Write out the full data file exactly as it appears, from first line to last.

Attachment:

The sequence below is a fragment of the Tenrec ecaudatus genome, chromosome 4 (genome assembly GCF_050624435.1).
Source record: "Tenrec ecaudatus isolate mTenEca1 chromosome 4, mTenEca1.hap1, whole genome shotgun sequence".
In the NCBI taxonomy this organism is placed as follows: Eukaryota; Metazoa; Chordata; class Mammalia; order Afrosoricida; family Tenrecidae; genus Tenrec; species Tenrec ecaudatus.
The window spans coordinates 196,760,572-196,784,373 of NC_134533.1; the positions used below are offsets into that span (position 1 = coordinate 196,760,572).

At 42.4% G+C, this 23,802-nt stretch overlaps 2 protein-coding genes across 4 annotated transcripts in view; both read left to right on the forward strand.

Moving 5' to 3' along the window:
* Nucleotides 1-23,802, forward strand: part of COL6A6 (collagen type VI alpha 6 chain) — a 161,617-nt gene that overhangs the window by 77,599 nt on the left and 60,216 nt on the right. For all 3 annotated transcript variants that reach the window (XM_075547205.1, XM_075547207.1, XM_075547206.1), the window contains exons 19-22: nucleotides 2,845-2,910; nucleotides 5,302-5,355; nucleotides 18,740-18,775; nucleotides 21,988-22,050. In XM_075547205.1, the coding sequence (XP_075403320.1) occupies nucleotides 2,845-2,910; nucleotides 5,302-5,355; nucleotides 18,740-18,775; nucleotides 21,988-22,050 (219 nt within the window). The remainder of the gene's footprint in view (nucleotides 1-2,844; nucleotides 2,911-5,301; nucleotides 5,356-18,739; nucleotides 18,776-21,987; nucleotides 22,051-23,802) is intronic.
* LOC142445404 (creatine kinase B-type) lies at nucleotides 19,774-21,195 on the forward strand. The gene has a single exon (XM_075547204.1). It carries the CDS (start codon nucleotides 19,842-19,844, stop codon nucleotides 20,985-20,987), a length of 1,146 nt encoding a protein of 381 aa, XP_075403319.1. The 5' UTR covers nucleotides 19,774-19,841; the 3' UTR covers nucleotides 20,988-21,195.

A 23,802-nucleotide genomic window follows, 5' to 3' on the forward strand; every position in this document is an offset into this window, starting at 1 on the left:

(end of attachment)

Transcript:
The sequence below is a fragment of the Tenrec ecaudatus genome, chromosome 4 (genome assembly GCF_050624435.1).
Source record: "Tenrec ecaudatus isolate mTenEca1 chromosome 4, mTenEca1.hap1, whole genome shotgun sequence".
In the NCBI taxonomy this organism is placed as follows: Eukaryota; Metazoa; Chordata; class Mammalia; order Afrosoricida; family Tenrecidae; genus Tenrec; species Tenrec ecaudatus.
The window spans coordinates 196,760,572-196,784,373 of NC_134533.1; the positions used below are offsets into that span (position 1 = coordinate 196,760,572).

At 42.4% G+C, this 23,802-nt stretch overlaps 2 protein-coding genes across 4 annotated transcripts in view; both read left to right on the forward strand.

Moving 5' to 3' along the window:
* Nucleotides 1-23,802, forward strand: part of COL6A6 (collagen type VI alpha 6 chain) — a 161,617-nt gene that overhangs the window by 77,599 nt on the left and 60,216 nt on the right. For all 3 annotated transcript variants that reach the window (XM_075547205.1, XM_075547207.1, XM_075547206.1), the window contains exons 19-22: nucleotides 2,845-2,910; nucleotides 5,302-5,355; nucleotides 18,740-18,775; nucleotides 21,988-22,050. In XM_075547205.1, the coding sequence (XP_075403320.1) occupies nucleotides 2,845-2,910; nucleotides 5,302-5,355; nucleotides 18,740-18,775; nucleotides 21,988-22,050 (219 nt within the window). The remainder of the gene's footprint in view (nucleotides 1-2,844; nucleotides 2,911-5,301; nucleotides 5,356-18,739; nucleotides 18,776-21,987; nucleotides 22,051-23,802) is intronic.
* LOC142445404 (creatine kinase B-type) lies at nucleotides 19,774-21,195 on the forward strand. The gene has a single exon (XM_075547204.1). It carries the CDS (start codon nucleotides 19,842-19,844, stop codon nucleotides 20,985-20,987), a length of 1,146 nt encoding a protein of 381 aa, XP_075403319.1. The 5' UTR covers nucleotides 19,774-19,841; the 3' UTR covers nucleotides 20,988-21,195.

A 23,802-nucleotide genomic window follows, 5' to 3' on the forward strand; every position in this document is an offset into this window, starting at 1 on the left: